- #1

Nano-Passion

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This equation in R^3 (three dimension) defines the cylinder of radius R whose central axis is the vertical line through (a,b,0).

How does it define a cylinder?

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- Thread starter Nano-Passion
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- #1

Nano-Passion

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This equation in R^3 (three dimension) defines the cylinder of radius R whose central axis is the vertical line through (a,b,0).

How does it define a cylinder?

- #2

Pengwuino

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Let a = b = 0 and you should clearly see that what you have is a circle centered about the origin (and, in 3-dimensions, a cylinder as those positions satisfy the equation for any 'z')

- #3

Nano-Passion

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Let a = b = 0 and you should clearly see that what you have is a circle centered about the origin (and, in 3-dimensions, a cylinder as those positions satisfy the equation for any 'z')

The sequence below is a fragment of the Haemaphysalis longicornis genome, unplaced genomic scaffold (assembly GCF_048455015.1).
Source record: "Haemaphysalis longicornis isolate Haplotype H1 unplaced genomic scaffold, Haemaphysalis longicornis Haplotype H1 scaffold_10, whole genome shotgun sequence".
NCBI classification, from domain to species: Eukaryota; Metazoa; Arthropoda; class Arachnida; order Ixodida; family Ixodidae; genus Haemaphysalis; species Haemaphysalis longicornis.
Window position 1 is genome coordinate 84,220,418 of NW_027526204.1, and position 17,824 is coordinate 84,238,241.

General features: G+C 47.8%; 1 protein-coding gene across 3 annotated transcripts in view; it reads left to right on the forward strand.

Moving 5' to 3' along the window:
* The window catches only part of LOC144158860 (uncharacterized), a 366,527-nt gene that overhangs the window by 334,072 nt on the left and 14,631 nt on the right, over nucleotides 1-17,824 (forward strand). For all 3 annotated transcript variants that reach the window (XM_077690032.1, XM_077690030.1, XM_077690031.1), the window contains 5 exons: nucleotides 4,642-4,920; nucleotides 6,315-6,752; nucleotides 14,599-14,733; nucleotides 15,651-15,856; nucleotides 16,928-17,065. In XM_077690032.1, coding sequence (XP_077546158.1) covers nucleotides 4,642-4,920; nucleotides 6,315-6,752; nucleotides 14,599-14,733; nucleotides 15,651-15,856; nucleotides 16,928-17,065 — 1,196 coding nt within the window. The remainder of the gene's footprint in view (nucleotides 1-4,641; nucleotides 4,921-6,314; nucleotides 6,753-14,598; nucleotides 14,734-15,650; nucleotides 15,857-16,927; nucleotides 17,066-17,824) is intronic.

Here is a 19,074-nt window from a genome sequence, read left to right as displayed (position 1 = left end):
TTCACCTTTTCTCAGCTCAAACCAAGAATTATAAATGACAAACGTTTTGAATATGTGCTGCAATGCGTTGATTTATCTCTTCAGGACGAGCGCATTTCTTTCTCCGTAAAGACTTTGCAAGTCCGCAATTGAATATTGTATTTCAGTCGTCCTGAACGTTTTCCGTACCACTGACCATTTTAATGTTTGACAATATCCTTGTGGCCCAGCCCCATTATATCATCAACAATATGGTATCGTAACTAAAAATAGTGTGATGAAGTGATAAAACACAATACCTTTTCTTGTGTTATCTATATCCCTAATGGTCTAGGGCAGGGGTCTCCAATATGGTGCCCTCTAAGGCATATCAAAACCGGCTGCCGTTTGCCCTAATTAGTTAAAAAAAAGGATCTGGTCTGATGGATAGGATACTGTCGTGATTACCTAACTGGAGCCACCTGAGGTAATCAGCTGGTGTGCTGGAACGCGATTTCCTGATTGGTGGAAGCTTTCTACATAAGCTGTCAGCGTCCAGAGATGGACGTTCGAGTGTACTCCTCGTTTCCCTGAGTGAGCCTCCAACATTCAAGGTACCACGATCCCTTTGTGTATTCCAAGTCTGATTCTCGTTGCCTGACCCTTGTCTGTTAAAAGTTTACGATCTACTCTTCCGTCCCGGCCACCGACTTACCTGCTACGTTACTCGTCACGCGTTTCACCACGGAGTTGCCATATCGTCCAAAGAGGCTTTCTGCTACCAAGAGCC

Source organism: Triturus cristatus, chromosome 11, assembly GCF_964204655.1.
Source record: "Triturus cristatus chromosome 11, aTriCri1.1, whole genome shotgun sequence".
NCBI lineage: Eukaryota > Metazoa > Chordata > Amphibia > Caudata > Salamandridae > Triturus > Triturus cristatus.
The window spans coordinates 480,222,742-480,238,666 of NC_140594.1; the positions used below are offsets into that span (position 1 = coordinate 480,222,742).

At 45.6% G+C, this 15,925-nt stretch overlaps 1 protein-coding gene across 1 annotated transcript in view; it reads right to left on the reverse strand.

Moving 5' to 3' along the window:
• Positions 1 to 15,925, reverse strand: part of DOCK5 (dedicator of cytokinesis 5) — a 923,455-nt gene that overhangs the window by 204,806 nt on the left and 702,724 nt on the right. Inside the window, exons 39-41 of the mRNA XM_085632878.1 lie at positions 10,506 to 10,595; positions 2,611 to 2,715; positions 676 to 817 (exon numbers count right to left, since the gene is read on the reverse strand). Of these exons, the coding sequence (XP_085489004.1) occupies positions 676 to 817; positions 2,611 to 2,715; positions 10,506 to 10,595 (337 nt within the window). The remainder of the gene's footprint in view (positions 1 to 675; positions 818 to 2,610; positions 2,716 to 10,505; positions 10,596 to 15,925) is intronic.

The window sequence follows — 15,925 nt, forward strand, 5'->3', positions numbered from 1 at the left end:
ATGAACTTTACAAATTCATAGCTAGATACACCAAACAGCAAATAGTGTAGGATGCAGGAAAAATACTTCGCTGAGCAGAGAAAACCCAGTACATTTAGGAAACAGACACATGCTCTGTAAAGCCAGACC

It is the fact that z isn't in the equation at all.

How does the a cylinder satisfy the equations for any z if there isn't any z? I feel like this is too hand-wavy. For all I'm concerned, the domain is simply that of a two dimensional plane, more precisely a circle of radius R; no three dimensional counterpart is included.

- #4

Pengwuino

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Now, if you had something like [itex]x^2 + y^2 + z^2 = R^2[/itex], you do have a restriction on z as well. This is the equation of a shell/sphere in 3-dimensions. The z coordinate has become restricted to the surface of this shell.

- #5

Nano-Passion

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Now, if you had something like [itex]x^2 + y^2 + z^2 = R^2[/itex], you do have a restriction on z as well. This is the equation of a shell/sphere in 3-dimensions. The z coordinate has become restricted to the surface of this shell.

Well that is odd, I'm used to things being very clearly defined in mathematics. Z isn't anywhere in the domain and isn't anywhere in the set. I wasted a lot of time trying to understand what is going on and then I realize that the concept was just improperly conveyed. /rant

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